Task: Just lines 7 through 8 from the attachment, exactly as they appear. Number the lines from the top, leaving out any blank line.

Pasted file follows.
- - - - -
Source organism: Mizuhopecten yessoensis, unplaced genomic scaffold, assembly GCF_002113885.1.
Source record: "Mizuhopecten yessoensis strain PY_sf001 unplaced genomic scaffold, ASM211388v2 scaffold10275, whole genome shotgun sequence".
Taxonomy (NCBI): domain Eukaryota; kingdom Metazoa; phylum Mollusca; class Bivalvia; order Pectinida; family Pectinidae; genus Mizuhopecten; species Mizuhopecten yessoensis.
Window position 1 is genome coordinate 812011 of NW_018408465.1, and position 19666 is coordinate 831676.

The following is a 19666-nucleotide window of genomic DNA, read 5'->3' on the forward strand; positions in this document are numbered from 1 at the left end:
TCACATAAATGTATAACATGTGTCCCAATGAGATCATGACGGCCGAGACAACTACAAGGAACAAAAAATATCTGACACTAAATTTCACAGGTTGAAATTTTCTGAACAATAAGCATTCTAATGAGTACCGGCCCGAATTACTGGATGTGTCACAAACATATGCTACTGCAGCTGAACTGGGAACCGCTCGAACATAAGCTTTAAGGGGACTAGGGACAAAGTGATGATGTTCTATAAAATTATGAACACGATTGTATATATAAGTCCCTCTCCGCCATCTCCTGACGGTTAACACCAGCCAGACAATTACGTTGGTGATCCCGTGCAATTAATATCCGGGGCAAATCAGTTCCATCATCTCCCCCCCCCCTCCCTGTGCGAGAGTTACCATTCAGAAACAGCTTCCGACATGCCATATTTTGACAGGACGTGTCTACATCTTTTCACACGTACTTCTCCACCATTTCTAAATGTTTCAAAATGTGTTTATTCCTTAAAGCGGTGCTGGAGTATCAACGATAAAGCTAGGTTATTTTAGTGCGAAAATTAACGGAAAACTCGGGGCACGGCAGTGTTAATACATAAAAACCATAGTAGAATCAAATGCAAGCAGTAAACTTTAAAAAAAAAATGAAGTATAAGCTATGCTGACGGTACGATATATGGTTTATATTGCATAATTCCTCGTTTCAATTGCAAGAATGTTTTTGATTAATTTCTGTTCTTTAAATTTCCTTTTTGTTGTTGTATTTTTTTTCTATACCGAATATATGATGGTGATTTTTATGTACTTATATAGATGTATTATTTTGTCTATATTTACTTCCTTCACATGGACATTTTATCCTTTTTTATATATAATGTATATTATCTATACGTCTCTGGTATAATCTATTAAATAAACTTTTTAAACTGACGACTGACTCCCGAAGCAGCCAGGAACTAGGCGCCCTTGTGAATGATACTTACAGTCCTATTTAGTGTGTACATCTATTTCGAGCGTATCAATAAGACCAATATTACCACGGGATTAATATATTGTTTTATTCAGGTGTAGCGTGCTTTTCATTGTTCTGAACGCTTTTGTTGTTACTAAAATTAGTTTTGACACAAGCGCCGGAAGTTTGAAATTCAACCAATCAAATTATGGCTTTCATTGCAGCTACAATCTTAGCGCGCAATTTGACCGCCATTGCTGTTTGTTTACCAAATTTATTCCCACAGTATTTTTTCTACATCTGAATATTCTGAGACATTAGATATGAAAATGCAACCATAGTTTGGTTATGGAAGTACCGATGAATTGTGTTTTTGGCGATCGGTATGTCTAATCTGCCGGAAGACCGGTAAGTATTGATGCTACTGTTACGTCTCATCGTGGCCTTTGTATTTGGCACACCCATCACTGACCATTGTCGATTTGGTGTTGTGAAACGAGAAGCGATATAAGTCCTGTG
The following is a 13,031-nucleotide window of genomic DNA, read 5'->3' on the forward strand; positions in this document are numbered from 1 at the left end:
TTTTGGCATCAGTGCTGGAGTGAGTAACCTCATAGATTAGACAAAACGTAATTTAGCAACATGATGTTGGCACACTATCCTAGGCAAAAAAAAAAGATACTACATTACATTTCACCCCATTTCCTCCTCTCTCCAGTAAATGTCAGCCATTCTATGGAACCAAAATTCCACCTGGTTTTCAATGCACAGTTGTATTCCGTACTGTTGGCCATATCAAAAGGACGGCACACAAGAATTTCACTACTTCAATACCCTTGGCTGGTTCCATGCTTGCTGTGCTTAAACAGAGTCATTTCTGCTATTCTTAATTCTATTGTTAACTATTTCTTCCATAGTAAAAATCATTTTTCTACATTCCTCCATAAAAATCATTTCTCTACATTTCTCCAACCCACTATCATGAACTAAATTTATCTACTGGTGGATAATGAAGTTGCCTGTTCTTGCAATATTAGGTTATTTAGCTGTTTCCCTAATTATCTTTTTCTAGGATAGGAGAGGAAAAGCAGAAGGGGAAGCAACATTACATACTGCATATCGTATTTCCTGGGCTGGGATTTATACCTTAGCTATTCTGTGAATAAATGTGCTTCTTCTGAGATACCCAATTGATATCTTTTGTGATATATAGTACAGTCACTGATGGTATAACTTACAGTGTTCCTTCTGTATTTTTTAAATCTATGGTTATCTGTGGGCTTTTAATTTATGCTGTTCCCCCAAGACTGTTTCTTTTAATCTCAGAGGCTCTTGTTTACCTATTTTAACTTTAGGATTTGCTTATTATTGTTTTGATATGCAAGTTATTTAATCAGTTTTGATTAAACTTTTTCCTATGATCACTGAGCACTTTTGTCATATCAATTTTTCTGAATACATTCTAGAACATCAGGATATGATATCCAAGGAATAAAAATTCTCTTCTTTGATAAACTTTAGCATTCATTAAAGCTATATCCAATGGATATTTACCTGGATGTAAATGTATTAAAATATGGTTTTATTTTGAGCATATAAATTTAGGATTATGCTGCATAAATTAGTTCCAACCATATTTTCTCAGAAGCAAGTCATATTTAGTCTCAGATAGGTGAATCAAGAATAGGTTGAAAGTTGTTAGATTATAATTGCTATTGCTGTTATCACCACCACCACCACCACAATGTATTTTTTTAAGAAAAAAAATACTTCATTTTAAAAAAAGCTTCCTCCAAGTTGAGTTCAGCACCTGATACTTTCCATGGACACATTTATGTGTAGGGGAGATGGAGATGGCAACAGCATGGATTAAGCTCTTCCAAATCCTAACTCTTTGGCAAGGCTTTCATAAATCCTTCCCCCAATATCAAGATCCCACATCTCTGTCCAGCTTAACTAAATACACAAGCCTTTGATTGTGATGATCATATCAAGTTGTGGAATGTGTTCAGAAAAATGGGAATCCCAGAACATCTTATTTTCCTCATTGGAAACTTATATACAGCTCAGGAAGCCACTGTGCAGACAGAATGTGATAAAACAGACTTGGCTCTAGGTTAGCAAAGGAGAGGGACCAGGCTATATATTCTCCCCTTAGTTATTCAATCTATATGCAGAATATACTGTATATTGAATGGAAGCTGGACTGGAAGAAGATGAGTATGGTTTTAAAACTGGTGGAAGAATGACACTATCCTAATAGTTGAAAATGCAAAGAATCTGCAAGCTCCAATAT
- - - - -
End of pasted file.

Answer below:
The following is a 13,031-nucleotide window of genomic DNA, read 5'->3' on the forward strand; positions in this document are numbered from 1 at the left end:
TTTTGGCATCAGTGCTGGAGTGAGTAACCTCATAGATTAGACAAAACGTAATTTAGCAACATGATGTTGGCACACTATCCTAGGCAAAAAAAAAAGATACTACATTACATTTCACCCCATTTCCTCCTCTCTCCAGTAAATGTCAGCCATTCTATGGAACCAAAATTCCACCTGGTTTTCAATGCACAGTTGTATTCCGTACTGTTGGCCATATCAAAAGGACGGCACACAAGAATTTCACTACTTCAATACCCTTGGCTGGTTCCATGCTTGCTGTGCTTAAACAGAGTCATTTCTGCTATTCTTAATTCTATTGTTAACTATTTCTTCCATAGTAAAAATCATTTTTCTACATTCCTCCATAAAAATCATTTCTCTACATTTCTCCAACCCACTATCATGAACTAAATTTATCTACTGGTGGATAATGAAGTTGCCTGTTCTTGCAATATTAGGTTATTTAGCTGTTTCCCTAATTATCTTTTTCTAGGATAGGAGAGGAAAAGCAGAAGGGGAAGCAACATTACATACTGCATATCGTATTTCCTGGGCTGGGATTTATACCTTAGCTATTCTGTGAATAAATGTGCTTCTTCTGAGATACCCAATTGATATCTTTTGTGATATATAGTACAGTCACTGATGGTATAACTTACAGTGTTCCTTCTGTATTTTTTAAATCTATGGTTATCTGTGGGCTTTTAATTTATGCTGTTCCCCCAAGACTGTTTCTTTTAATCTCAGAGGCTCTTGTTTACCTATTTTAACTTTAGGATTTGCTTATTATTGTTTTGATATGCAAGTTATTTAATCAGTTTTGATTAAACTTTTTCCTATGATCACTGAGCACTTTTGTCATATCAATTTTTCTGAATACATTCTAGAACATCAGGATATGATATCCAAGGAATAAAAATTCTCTTCTTTGATAAACTTTAGCATTCATTAAAGCTATATCCAATGGATATTTACCTGGATGTAAATGTATTAAAATATGGTTTTATTTTGAGCATATAAATTTAGGATTATGCTGCATAAATTAGTTCCAACCATATTTTCTCAGAAGCAAGTCATATTTAGTCTCAGATAGGTGAATCAAGAATAGGTTGAAAGTTGTTAGATTATAATTGCTATTGCTGTTATCACCACCACCACCACCACAATGTATTTTTTTAAGAAAAAAAATACTTCATTTTAAAAAAAGCTTCCTCCAAGTTGAGTTCAGCACCTGATACTTTCCATGGACACATTTATGTGTAGGGGAGATGGAGATGGCAACAGCATGGATTAAGCTCTTCCAAATCCTAACTCTTTGGCAAGGCTTTCATAAATCCTTCCCCCAATATCAAGATCCCACATCTCTGTCCAGCTTAACTAAATACACAAGCCTTTGATTGTGATGATCATATCAAGTTGTGGAATGTGTTCAGAAAAATGGGAATCCCAGAACATCTTATTTTCCTCATTGGAAACTTATATACAGCTCAGGAAGCCACTGTGCAGACAGAATGTGATAAAACAGACTTGGCTCTAGGTTAGCAAAGGAGAGGGACCAGGCTATATATTCTCCCCTTAGTTATTCAATCTATATGCAGAATATACTGTATATTGAATGGAAGCTGGACTGGAAGAAGATGAGTATGGTTTTAAAACTGGTGGAAGAATGACACTATCCTAATAGTTGAAAATGCAAAGAATCTGCAAGCTCCAATAT